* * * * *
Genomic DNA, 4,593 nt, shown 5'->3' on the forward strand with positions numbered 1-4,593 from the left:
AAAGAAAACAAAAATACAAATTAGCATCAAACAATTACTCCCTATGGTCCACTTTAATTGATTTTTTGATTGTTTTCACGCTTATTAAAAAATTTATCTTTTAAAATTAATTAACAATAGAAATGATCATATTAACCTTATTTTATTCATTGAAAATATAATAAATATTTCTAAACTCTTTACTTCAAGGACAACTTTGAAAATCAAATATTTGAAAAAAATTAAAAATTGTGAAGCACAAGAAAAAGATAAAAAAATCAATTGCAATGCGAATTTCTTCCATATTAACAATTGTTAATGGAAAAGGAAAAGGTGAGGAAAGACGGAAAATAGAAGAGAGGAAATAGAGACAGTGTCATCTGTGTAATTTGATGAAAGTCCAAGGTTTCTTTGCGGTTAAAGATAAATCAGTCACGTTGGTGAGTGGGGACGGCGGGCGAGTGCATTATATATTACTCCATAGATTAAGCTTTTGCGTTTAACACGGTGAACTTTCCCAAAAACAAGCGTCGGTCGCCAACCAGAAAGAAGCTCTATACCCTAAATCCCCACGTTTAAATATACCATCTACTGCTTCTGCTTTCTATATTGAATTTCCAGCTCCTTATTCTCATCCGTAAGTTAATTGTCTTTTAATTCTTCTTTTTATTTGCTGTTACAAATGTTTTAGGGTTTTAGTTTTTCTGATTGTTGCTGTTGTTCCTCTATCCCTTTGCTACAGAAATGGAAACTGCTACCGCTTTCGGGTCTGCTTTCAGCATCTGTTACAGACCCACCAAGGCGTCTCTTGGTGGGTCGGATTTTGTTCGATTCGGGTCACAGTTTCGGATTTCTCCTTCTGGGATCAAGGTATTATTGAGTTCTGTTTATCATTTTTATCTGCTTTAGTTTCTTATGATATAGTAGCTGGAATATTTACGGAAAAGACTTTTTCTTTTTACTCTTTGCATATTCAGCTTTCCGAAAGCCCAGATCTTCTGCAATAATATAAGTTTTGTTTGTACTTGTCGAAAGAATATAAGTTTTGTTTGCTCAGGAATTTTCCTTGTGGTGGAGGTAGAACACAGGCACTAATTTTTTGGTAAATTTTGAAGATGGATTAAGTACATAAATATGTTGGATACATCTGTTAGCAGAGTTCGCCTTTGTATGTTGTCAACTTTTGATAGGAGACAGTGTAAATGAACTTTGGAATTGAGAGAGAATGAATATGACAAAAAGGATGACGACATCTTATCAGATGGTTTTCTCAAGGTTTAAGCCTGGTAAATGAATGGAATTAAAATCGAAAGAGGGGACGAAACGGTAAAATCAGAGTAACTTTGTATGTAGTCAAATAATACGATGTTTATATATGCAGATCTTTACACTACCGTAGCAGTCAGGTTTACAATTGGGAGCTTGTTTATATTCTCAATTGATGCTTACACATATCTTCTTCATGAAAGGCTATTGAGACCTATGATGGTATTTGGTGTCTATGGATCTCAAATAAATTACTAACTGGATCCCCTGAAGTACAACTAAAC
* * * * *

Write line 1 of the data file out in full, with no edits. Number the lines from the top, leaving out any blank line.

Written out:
Genomic DNA, 4,593 nt, shown 5'->3' on the forward strand with positions numbered 1-4,593 from the left: